Microcode_ctl-2.1-16 Hard Crash On Intel E5 2667 V4 CPUs

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Hello all!

I’m brand new to the mailing list, and I’ve encountered an issue with the microcode_ctl package version 2.1-16 being installed during the CentOS 7.3
upgrade. It causes my servers to hard stop and they need to be forcibly powered off and back on again with the power button to continue.

This RedHat thread https://bugzilla.redhat.com/show_bug.cgi?id98698 details the issue, and version 2.1-18 available from Petr Oros’ personal section of RedHat http://people.redhat.com/poros/e6a8cc19d733b1526c2519fbaa1e231d/ is supposed to fix the issue. I haven’t had a chance to test it yet.

My questions are, who decides what packages are current for CentOS when I
“yum upgrade”?
When can version 2.1-18 be released to avoid this problem?

Thanks in advance!

3 thoughts on - Microcode_ctl-2.1-16 Hard Crash On Intel E5 2667 V4 CPUs

  • That’s determined by the repositories defined and enabled in
    /etc/yum.conf and /etc/yum.repos.d/*.repo. To see the repositories enabled by your system, ask yum:

    yum repolist

    Each repository maintains a different set of packages. For any given package, order is determined by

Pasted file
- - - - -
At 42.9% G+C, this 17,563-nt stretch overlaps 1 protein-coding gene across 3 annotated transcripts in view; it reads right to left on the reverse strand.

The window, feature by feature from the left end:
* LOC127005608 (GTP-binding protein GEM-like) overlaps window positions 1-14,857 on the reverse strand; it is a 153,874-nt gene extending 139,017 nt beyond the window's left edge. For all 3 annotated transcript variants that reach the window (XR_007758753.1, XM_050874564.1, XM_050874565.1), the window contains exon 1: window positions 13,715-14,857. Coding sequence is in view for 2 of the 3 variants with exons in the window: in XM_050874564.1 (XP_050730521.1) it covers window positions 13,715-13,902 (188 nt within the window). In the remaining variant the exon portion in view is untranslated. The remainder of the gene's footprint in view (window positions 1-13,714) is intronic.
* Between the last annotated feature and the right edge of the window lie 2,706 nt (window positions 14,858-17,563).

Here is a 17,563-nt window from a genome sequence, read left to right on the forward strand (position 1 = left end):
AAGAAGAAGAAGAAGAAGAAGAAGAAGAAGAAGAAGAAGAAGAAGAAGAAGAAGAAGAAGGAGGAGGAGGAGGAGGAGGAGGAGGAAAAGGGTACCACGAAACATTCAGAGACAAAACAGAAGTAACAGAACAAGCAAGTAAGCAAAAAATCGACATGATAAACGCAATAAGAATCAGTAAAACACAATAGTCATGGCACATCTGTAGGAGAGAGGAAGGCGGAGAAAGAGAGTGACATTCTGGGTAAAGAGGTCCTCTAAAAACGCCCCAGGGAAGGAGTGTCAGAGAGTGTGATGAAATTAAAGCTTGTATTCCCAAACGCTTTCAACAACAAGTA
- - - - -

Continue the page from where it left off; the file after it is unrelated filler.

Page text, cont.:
epoch > version > release

    To see those values for the packages installed on your system:

    rpm -qa –qf ‘%{name}\t\t%{epoch}\t%{version}\t%{release}\n’ | sort

    Epoch is essentially a hack that can override a change in a package’s version numbering. Most packages don’t have an epoch number, but check out the epochs on bind-libs and (32!) and dhclient (12).

    So for each package name, the package with the highest epoch:version:release is “current.” That allows a package in the updates repository to be installed over one currently installed on your system.

  • Thanks for the breakdown Paul – I’ve had to learn all my sysadmin stuff through organic interactions like this.

    Still though – someone manages the default repositories – so my question is, who decides when a package gets an update from whatever CentOS ships with default to a newer version? How does that process take place, and, can I affect it by adding microcode_ctl-2.1-18 ?

  • For the vast majority of CentOS packages, that decision is made by Red Hat, whose Enterprise Linux product is rebuilt pretty much as-is and released as CentOS. As goes RHEL, so goes CentOS.

    That’s considered a feature by CentOS users, not a bug.

    So when Red Hat releases a new microcode_ctl package, a CentOS update will follow quickly.

    The obverse is true too: without a RHEL release, a CentOS update will not follow.

    You can manually download and install Petr Oros’ test package, and you can badger Red Hat, but those are your only realistic options.

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